Level 2: Logic 2: Syllogisms
Time limit: 365 days
Full course description
As a registered charity, we charge course fees to cover our running costs. However, we aim to make our education accessible to as many people as possible and are therefore able to offer a 65% fee waiver. To make use of this fee waiver, please use the code AMI65 when purchasing your courses.
Students in need of further financial assistance should contact the education team at email@example.com to enquire about the possibility of further fee waivers.
This course is the second of three courses on the subject of logic. It will continue the previous section on universals and particulars and additionally cover the areas of predication (ḥaml), the four questions of scientific enquiry, definition (taʿrīf), division (qisma), propositions and their rules and types of opposition. Links to other Muslim disciplines are also made to demonstrate how useful of a discipline it is for students in their studies going forward.
Lesson 1 Divisions (taqsīmāt) into essential (dhātī), accidental (ʿaraḍī), specific difference (al-khāṣṣa), general accident (ʿaraḍ al-ʿāmm)
Lesson 2 Predication and its types (al-ḥaml wa anwāʿihi)
Lesson 3 Predication and its types (al-ḥaml wa anwāʿihi) (continued)
Division of accident (aqsām al-ʿaraḍī)
Logical universal (al-kullī al-manṭiqī), natural universal (al-kullī al-ṭabīʿī), rational universal (al-kullī al-ʿaqlī)
Lesson 4 The four questions of scientific enquiry
Lesson 5 Division of definition (aqsām al-taʿrīf)
Definition (al-ḥadd), description (al-rasm), incomplete definition (al-ḥadd al-nāqiṣ), complete description (al-rasm al-tām), incomplete description (al-rasm al-nāqiṣ)
Definition by example (al-taʿrīf bi-l-mithāl)
Definition by analogy (taʿrīf bi-l-tashbīh)
Lesson 6 Conditions of definition (shurūṭ al-taʿrīf)
Lesson 7 Division (al-qisma)
Principles of division (al-uṣūl al-qisma)
Types of divisions (anwāʿ al-qisma)
Lesson 8 Types of divisions (anwāʿ al-qisma) (continued)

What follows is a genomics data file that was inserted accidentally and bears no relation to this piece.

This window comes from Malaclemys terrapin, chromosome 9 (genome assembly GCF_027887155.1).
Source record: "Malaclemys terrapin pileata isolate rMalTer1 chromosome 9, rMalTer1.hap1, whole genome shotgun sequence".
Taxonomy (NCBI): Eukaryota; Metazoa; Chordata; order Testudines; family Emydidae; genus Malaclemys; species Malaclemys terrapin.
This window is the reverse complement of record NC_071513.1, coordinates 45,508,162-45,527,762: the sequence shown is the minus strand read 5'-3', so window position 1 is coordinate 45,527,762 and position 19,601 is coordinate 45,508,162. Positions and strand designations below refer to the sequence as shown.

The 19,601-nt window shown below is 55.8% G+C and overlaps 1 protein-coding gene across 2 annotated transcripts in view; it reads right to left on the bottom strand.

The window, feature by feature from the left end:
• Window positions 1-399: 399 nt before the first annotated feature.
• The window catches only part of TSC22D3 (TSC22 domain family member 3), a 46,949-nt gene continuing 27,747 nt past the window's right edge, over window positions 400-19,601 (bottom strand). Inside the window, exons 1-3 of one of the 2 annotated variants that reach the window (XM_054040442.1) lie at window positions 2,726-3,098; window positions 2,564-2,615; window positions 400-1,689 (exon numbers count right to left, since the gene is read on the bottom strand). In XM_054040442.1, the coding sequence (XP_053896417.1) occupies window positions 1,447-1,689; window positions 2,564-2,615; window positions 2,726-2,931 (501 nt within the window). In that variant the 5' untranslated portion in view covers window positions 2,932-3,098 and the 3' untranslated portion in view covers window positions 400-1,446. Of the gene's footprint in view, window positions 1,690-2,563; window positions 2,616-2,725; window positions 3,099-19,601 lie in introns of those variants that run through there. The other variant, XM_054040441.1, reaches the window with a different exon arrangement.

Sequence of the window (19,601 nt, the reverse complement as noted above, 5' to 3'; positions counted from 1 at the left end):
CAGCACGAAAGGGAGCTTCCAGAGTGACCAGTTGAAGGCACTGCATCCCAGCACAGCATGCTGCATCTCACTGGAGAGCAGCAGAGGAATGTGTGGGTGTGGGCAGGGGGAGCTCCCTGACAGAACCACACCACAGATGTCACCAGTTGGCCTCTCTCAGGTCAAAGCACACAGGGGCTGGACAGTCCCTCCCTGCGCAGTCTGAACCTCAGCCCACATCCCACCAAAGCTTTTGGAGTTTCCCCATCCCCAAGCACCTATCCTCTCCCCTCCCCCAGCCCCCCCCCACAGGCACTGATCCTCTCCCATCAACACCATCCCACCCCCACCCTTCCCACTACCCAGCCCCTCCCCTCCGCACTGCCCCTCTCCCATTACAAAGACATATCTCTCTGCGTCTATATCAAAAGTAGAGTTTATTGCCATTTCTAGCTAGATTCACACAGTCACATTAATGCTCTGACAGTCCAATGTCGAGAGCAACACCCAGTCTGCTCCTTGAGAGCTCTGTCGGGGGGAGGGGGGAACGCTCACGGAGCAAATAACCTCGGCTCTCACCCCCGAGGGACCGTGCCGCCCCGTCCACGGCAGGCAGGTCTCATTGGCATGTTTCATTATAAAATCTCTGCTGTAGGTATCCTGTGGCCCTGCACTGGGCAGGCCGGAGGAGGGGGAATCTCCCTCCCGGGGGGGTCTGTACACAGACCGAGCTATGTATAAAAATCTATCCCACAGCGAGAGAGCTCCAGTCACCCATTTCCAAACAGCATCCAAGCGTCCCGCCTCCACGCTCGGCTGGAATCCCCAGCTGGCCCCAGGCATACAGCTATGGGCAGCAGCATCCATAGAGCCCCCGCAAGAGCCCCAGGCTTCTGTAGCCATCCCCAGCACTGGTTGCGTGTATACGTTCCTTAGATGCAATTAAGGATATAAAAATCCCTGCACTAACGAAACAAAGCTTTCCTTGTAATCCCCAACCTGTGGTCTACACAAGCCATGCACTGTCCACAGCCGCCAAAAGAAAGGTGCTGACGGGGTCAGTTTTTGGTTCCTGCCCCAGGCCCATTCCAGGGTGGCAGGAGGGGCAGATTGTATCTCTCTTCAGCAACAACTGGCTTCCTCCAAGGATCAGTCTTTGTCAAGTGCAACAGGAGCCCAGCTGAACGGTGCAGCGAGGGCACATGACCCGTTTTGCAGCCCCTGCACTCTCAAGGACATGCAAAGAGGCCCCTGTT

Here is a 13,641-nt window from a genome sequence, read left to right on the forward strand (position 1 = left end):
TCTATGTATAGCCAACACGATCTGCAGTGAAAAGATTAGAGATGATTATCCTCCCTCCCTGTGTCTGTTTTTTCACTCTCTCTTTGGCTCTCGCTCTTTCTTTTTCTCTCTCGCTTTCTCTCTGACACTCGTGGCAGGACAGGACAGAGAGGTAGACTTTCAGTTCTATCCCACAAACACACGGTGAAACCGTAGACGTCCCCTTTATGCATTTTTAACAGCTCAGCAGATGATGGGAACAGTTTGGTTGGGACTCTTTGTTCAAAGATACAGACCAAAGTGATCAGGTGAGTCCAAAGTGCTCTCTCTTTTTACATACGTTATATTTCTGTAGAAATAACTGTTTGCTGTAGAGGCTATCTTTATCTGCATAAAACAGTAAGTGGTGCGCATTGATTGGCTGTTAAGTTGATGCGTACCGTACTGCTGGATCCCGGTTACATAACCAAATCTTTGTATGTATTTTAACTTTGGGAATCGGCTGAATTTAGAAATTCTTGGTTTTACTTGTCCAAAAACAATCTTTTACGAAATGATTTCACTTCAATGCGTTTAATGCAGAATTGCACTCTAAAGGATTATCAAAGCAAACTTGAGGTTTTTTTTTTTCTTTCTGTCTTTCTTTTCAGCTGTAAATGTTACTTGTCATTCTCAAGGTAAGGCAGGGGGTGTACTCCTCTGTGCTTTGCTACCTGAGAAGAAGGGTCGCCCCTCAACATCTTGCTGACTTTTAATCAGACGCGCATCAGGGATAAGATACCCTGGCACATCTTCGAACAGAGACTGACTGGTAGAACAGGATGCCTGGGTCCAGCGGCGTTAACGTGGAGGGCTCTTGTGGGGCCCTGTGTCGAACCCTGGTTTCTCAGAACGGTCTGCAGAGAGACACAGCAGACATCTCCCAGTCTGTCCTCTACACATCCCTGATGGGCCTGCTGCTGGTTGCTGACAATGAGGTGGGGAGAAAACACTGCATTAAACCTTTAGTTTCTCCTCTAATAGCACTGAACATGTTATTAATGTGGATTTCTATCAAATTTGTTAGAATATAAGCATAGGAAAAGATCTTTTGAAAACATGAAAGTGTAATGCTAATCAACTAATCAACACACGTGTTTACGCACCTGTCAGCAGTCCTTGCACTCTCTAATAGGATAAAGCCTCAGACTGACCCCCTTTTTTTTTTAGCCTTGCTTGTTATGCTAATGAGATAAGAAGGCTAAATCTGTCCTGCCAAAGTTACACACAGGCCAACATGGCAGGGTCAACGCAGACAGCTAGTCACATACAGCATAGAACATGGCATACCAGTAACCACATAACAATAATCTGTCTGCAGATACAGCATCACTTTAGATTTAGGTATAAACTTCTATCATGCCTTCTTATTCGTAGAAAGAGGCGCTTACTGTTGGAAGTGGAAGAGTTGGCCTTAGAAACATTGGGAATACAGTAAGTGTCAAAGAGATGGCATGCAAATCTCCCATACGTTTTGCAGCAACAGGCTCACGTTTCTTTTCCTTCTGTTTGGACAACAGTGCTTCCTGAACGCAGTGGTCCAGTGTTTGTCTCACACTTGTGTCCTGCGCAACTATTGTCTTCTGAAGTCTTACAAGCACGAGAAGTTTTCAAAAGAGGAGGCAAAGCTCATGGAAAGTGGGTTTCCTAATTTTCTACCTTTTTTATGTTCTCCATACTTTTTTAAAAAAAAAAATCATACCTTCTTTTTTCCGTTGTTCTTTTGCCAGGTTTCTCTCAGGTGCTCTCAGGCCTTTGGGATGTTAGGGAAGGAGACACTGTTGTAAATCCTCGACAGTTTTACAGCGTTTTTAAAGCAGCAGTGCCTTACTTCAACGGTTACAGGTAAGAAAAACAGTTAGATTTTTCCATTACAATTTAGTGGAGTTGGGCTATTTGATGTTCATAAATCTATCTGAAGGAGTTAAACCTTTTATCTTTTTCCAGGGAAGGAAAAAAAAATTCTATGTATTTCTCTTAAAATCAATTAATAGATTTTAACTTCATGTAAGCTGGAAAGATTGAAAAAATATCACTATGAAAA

Methods of division (asalīb al-qisma)
Lesson 9 Chapter 2: Assent
Section 1: Propositions (al-qaḍāyā)
Propositions and their rules (al-qaḍāyā wa aḥkāmuhā)
Divisions of propositions (aqsām al-qaḍiyya)
Division of proposition in respect to its subject (aqsām al-qaḍiyya bi-ʿitibār al-mawḍūʿ)
Lesson 10 Division of the conditional proposition into individual, indefinite, and quantified (taqsīm al-sharṭiyya ilā shakhṣiyya wa muhmala wa maḥṣūra)
Lesson 11 Divisions of the attributive proposition (taqsīmāt al-ḥamliyya)
Mental (dhihniyya), extra-mental (khārijiyya), and real (ḥaqīqiyya)
Lesson 12 Divisions of the attributive proposition (taqsīmāt al-ḥamliyya) (continued)
Privative and positive (al-maʿdūla wa-l-muḥaṣṣala)
Other divisions of the conditional proposition (taqsīmāt al-sharṭiyya al-ukrā)
Lesson 13 Divisions of the Separate Proposition (aqsām al-munfaṣila)
Lesson 14 Divisions of the Separate Proposition (aqsām al-munfaṣila) (continued)
Section 2: On the Rules of Propositions and or the Relation between them (fī aḥkām al-qaḍāyā aw al-nasb baynahā)
Lesson 15 Al-ikhtilāf
Al-tadākhul, al-taḍād wa-l-dukhūl taḥt al-taḍād
Lesson 16 Conversion (al-ʿukūs)
Direct conversion (al-ʿaks al-mustawī)
Lesson 17 Contraposition (al-ʿaks al-naqīḍ)
Please note that level two courses are only available to those who have completed all courses in level one. This is because the topics covered in level two require the historical and conceptual foundations which are built in level one.
Students are additionally required to have completed Logic 1: Conceptual Discussions before proceeding to this course.
Hours of Study
Written Exam (100%)
Dr Wahid Amin
Dr Wahid Amin completed a BSc in Physics from Imperial College London and a PGCE from the Institute of Education, University College London. He then began his studies at the Al-Mahdi Institute and simultaneously completed a BA in Islamic Studies at the University of Birmingham, graduating from both in 2008. He went on to read for an MSt in the Study of Religions at the University of Oxford. His DPhil, also from Oxford, studied the metaphysics of necessary existence in the thought of the Persian polymath Naṣīr al-Dīn al-Ṭūsī (d. 672/1274). He joined AMI in 2015 as a Lecturer in Islamic Philosophy where he teaches courses on Islamic philosophy, theology, logic, and mysticism. He is also the Head of Publications at AMI Press and an Associate Lecturer in Islamic Studies at the University of Birmingham. As an intellectual historian of Islam, his primary research interests revolve around post-classical Islamic philosophy and theology. He also maintains an interest in contemporary Islamic philosophy, the intersection between Islamic philosophy and political theory, and modern Shīʿī legal theory.